Call it perfect timing. Black Girls Rock makes its television debut this weekend on BET as the public image of black women continues to be dragged through the mud.
It is difficult to miss recent reports, blogs and viral videos exploring why many of us will never marry or even come close to finding a good man, complaining that our standards are way too high and that we have attitude problems, or explaining that our credit is bad.
For the black woman left feeling a bit deflated, what a refreshing surprise to find BET coming to the rescue with the premiere of the Black Girls Rock Awards show. The event honors outstanding women in entertainment, community service and science. This year's show honors Ruby Dee, Raven-Symone, Missy Elliott, Keke Palmer, Iyanla Vanzant, Teresa Clarke and Major General Marcelite Harris.
I have attended Black Girls Rock, and the show is an experience. There is an overpowering energy that fills the room and infects men, women, performers and attendees with an unstoppable desire to relish in the celebration of black women. I am not exaggerating. And the awards show is just part of the story.
Black Girls Rock! Inc. is the brainchild of Wilhelmina model-turned-DJ Beverly Bond, who made The Root 100 2010 list. She realized four years ago that the affirmation "Black Girls Rock" needed to be more than just a T-shirt slogan. As a black woman, she felt that images in the media often depict us as angry, lacking culture or undesirable to our men. "That impacts how you feel about and see yourself," she tells The Root, "and it could cause self-esteem issues moving forward." Bond feels that is especially true for black girls.
She pointed to the movie Save the Last Dance as an example. "A white girl comes to the school, all of a sudden she is the best dancer and she gets the best guy at the school," says Bond. "Someone outside is better than you. That's not a positive message to send." Bond adds that the few times black women would see themselves as glamorous and beautiful were in music videos, too often in the role of a "video girl." She felt that wasn't good enough.
Bond created a program to mentor young black girls and to let them know how wonderful they are. These 12- to 17-year-olds learn to express themselves through hip-hop music with lessons in spinning. They also participate in the arts, cultural projects and public service. She sees that her efforts help enhance the girls' self-esteem but knows more has to be done. "There is a lot of healing that needs to happen," she says.
Bond feels that black women need to fight back and retell the story when it comes to our images. For example, we need to rewrite the myth that black women can't get along or that we are bitter. Over the years, she says, much of the love and support for her hard work has come from black women.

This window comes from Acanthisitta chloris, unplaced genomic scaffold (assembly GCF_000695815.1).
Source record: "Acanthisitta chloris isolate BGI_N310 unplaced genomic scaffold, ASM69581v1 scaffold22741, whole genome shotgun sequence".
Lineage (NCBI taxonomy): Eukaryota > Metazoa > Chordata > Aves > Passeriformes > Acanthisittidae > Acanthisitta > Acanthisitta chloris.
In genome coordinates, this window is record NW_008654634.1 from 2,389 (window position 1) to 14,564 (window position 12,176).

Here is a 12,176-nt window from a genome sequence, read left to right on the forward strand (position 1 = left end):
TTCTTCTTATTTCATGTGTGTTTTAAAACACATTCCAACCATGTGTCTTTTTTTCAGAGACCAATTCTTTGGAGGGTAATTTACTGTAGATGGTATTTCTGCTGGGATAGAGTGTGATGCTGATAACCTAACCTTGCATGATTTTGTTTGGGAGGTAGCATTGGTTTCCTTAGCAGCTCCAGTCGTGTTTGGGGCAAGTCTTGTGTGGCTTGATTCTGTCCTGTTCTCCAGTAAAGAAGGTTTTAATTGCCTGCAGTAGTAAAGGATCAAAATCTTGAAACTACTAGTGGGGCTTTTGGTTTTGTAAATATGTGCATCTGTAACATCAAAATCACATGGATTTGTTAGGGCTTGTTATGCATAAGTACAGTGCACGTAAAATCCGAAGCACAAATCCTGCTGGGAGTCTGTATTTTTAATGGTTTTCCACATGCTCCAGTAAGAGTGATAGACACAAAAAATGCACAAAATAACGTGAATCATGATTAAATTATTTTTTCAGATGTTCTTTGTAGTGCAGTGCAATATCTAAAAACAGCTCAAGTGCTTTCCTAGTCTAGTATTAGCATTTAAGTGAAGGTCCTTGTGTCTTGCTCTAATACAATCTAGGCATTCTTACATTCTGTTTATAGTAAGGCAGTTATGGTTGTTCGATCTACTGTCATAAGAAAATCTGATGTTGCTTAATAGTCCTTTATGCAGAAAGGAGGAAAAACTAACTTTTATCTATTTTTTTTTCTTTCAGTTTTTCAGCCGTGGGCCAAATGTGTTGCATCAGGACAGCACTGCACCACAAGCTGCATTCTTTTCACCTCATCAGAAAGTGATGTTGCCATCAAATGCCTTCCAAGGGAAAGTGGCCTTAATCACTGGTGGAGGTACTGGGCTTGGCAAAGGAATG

"There are a lot of unfair, one-sided representations of who we are. I don't see all these miserable, unhappy black women. What I see are lots of empowered women who care about life, humanity and the world."
Without question, Bond is an inspiration, but I had to ask her why she chose BET to air her awards show. After all, the network, for which I used to work, has been harshly criticized and blamed for enforcing misogynistic attitudes toward black women with its broadcast of certain hip-hop videos. You remember the infamous "Tip Drill" video, when rapper Nelly swiped a credit card between a woman's buttocks? That pushed the women of Spelman College, a black women's school, into action with petitions and planned protests.
But Bond says that BET was always her only choice. "If there is a message about black women that needs to be heard," she says, "[BET] is where it needs to be heard the loudest." Bond says that she keeps an eye on BET as well as other entertainment networks and is happy to see a shift at BET for the better when it comes to programming and community outreach.
Here's what I suggest. For Colored Girls is in theaters this weekend, and Black Girls Rock is on this Sunday, so let's have an "I Love Black Girls 'Cause We Rock Weekend!" Gather up the girlfriends on Friday night or Saturday afternoon and go see the movie. Then Sunday, pick someone's home for a gathering and watch Black Girls Rock. Throw in a trip to the spa for a mani-pedi and to your favorite bar for cocktails and conversation, and we can put that whole Sex and the City movie-going experience to shame.
It's the perfect time to kick off a much needed celebration of black women.
Jacque Reid is a seasoned broadcast journalist and a contributing editor for The Root. Listen to her biweekly on the Tom Joyner Morning Show, and visit her on the Web at jacquereid.com.